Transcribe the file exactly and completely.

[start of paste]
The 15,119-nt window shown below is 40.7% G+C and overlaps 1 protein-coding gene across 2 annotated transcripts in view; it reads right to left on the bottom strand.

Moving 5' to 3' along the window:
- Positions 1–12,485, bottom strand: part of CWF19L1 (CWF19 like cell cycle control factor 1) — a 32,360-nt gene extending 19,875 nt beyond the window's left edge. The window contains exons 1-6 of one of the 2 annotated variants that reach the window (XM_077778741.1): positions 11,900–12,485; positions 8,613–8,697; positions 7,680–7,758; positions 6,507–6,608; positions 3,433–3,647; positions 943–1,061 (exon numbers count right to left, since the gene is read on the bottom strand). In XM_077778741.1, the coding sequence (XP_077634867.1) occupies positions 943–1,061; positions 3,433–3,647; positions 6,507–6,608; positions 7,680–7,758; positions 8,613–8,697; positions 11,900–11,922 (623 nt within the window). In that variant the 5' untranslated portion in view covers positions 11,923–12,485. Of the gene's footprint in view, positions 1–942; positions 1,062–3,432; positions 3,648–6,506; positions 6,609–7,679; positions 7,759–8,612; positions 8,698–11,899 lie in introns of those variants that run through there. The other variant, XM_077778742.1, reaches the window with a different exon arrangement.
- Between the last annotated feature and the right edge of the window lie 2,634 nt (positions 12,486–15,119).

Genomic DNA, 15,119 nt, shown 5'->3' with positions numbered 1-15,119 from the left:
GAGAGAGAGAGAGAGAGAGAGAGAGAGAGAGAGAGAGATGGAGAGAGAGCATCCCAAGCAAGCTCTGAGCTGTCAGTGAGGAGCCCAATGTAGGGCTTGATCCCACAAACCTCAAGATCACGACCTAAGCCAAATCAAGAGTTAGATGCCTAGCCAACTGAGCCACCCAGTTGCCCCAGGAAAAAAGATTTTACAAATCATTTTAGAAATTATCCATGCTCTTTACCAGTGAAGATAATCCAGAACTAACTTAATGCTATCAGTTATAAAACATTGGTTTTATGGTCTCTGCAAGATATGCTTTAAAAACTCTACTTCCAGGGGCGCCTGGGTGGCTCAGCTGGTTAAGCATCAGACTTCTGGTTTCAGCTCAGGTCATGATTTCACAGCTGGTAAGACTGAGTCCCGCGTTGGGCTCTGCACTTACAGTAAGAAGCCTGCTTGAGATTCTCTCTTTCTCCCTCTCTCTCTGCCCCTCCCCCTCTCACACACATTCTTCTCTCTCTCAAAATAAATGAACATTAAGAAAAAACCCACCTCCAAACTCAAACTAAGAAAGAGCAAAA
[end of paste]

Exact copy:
The 15,119-nt window shown below is 40.7% G+C and overlaps 1 protein-coding gene across 2 annotated transcripts in view; it reads right to left on the bottom strand.

Moving 5' to 3' along the window:
- Positions 1–12,485, bottom strand: part of CWF19L1 (CWF19 like cell cycle control factor 1) — a 32,360-nt gene extending 19,875 nt beyond the window's left edge. The window contains exons 1-6 of one of the 2 annotated variants that reach the window (XM_077778741.1): positions 11,900–12,485; positions 8,613–8,697; positions 7,680–7,758; positions 6,507–6,608; positions 3,433–3,647; positions 943–1,061 (exon numbers count right to left, since the gene is read on the bottom strand). In XM_077778741.1, the coding sequence (XP_077634867.1) occupies positions 943–1,061; positions 3,433–3,647; positions 6,507–6,608; positions 7,680–7,758; positions 8,613–8,697; positions 11,900–11,922 (623 nt within the window). In that variant the 5' untranslated portion in view covers positions 11,923–12,485. Of the gene's footprint in view, positions 1–942; positions 1,062–3,432; positions 3,648–6,506; positions 6,609–7,679; positions 7,759–8,612; positions 8,698–11,899 lie in introns of those variants that run through there. The other variant, XM_077778742.1, reaches the window with a different exon arrangement.
- Between the last annotated feature and the right edge of the window lie 2,634 nt (positions 12,486–15,119).

Genomic DNA, 15,119 nt, shown 5'->3' with positions numbered 1-15,119 from the left:
GAGAGAGAGAGAGAGAGAGAGAGAGAGAGAGAGAGAGATGGAGAGAGAGCATCCCAAGCAAGCTCTGAGCTGTCAGTGAGGAGCCCAATGTAGGGCTTGATCCCACAAACCTCAAGATCACGACCTAAGCCAAATCAAGAGTTAGATGCCTAGCCAACTGAGCCACCCAGTTGCCCCAGGAAAAAAGATTTTACAAATCATTTTAGAAATTATCCATGCTCTTTACCAGTGAAGATAATCCAGAACTAACTTAATGCTATCAGTTATAAAACATTGGTTTTATGGTCTCTGCAAGATATGCTTTAAAAACTCTACTTCCAGGGGCGCCTGGGTGGCTCAGCTGGTTAAGCATCAGACTTCTGGTTTCAGCTCAGGTCATGATTTCACAGCTGGTAAGACTGAGTCCCGCGTTGGGCTCTGCACTTACAGTAAGAAGCCTGCTTGAGATTCTCTCTTTCTCCCTCTCTCTCTGCCCCTCCCCCTCTCACACACATTCTTCTCTCTCTCAAAATAAATGAACATTAAGAAAAAACCCACCTCCAAACTCAAACTAAGAAAGAGCAAAA